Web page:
Quantcast
Environmental News for a Healthier Planet and Life

100% of Sea Turtles in Global Study Found With Plastics in Their Bellies

Animals
100% of Sea Turtles in Global Study Found With Plastics in Their Bellies
All 102 sea turtles necropsied by scientists were found to have ingested plastics. Kirt Edblom / CC BY-SA 2.0

By Julia Conley

A new study of sea turtles in three oceans and seas drove home the point, green campaigners said Wednesday, that the world's governments and corporations are not doing enough to reduce plastic pollution—and marine life is suffering as a result.

One hundred and two sea turtles inhabiting the Atlantic and Pacific oceans and the Mediterranean Sea were the subject of the study by the University of Exeter and Plymouth Marine Laboratory in the United Kingdom—and all 102 of the creatures were found with plastics, microplastics and other synthetics in their digestive systems.


"From our work over the years we have found microplastic in nearly all the species of marine animals we have looked at; from tiny zooplankton at the base of the marine food web to fish larvae, dolphins and now turtles," said Penelope Lindeque, who co-authored the report. "This study provides more evidence that we all need to help reduce the amount of plastic waste released to our seas and maintain clean, healthy and productive oceans for future generations."

A total of about 800 particles less than half a centimeter long were found in the turtles' guts, with scientists finding an average of 150 pieces of plastic in each animal. The Mediterranean was found to be the most polluted body of water the scientists studied, with some turtles' bodies containing 500 plastics.

"How many more studies like this do we need for corporations to take strong action to curb the production of throwaway plastic which is predicted to quadruple by 2050?" said Graham Forbes, global plastic project leader for Greenpeace USA. "This global environmental crisis must be tackled at the source for the sake of marine life, the world's oceans, our health and our communities."

The study provides "a clear sign that we need to act to better govern global waste," study author Brendan Godley told Plastics News. "It really is a great shame that many or even all of the world's sea turtles have now ingested microplastics."

The most common materials found inside the turtles were pieces of tires, marine equipment, cigarettes and clothing. Microbeads used in some cosmetic products, which the UK banned earlier this year following the U.S. ban in 2015, were also found in many of the turtles.

Smaller plastics may not present a choking danger for sea turtles as larger materials do, the study's authors noted, but they can cause other health problems for the animals.

"Future work should focus on whether microplastics may be affecting aquatic organisms more subtly," lead author Dr. Emily Duncan said in a statement. "For example, they may possibly carry contaminants, bacteria or viruses, or they may affect the turtle at a cellular or sub-cellular level. This requires further investigation."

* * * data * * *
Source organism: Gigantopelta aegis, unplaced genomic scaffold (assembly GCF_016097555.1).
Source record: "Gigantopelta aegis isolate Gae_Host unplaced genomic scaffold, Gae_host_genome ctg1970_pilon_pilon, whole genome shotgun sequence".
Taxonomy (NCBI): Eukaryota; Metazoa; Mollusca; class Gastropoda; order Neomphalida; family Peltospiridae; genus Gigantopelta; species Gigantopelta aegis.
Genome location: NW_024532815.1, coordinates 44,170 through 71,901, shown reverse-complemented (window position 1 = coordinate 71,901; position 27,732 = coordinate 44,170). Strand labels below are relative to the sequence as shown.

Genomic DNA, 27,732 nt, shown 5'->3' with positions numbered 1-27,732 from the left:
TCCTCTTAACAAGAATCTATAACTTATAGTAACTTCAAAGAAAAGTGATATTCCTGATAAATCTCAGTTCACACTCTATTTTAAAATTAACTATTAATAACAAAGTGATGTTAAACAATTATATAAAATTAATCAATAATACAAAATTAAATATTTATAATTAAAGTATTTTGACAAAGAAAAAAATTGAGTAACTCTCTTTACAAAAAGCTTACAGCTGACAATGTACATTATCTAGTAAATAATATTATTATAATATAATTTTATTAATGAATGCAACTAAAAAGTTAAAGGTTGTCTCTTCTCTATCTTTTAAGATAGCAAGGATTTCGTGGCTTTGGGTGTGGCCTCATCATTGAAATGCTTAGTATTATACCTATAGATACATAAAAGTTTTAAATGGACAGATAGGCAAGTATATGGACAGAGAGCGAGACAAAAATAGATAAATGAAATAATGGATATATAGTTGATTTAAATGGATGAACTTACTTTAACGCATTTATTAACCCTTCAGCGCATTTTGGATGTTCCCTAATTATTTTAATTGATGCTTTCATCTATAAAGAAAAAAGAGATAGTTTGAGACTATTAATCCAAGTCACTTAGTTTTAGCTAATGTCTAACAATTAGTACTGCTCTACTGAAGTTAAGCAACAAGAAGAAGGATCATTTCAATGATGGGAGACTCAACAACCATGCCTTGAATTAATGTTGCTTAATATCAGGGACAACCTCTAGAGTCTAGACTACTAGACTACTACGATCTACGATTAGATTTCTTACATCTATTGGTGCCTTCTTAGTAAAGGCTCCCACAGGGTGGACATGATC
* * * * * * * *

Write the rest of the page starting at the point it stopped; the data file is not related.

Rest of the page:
"Our society's addiction to throwaway plastic is fueling a global environmental crisis that must be tackled at source," said Louise Edge, an oceans campaign coordinator at Greenpeace.

Reposted with permission from our media associate Common Dreams.

Artist's impression of an Othalo community, imagined by architect Julien De Smedt. Othalo

By Victoria Masterson

Using one of the world's problems to solve another is the philosophy behind a Norwegian start-up's mission to develop affordable housing from 100% recycled plastic.

Read More Show Less

EcoWatch Daily Newsletter

Pexels

By Brett Wilkins

Despite acknowledging that the move would lead to an increase in the 500 million to one billion birds that die each year in the United States due to human activity, the Trump administration on Friday published a proposed industry-friendly relaxation of a century-old treaty that protects more than 1,000 avian species.

Read More Show Less

Trending

U.S. returns create about 15 million metric tons of carbon dioxide emissions. manonallard / Getty Images

Many people shop online for everything from clothes to appliances. If they do not like the product, they simply return it. But there's an environmental cost to returns.

Read More Show Less
Climate Envoy John Kerry (L) and President-elect Joseph (R) are seen during Kerry's ceremonial swearing in as Secretary of State on February 6, 2013 in Washington, DC. Alex Wong / Getty Images

By Dolf Gielen and Morgan Bazilian

John Kerry helped bring the world into the Paris climate agreement and expanded America's reputation as a climate leader. That reputation is now in tatters, and President-elect Joe Biden is asking Kerry to rebuild it again – this time as U.S. climate envoy.

Read More Show Less
Scientific integrity is key for protecting the field against attacks. sanjeri / Getty Images

By Maria Caffrey

As we approach the holidays I, like most people, have been reflecting on everything 2020 has given us (or taken away) while starting to look ahead to 2021.

Read More Show Less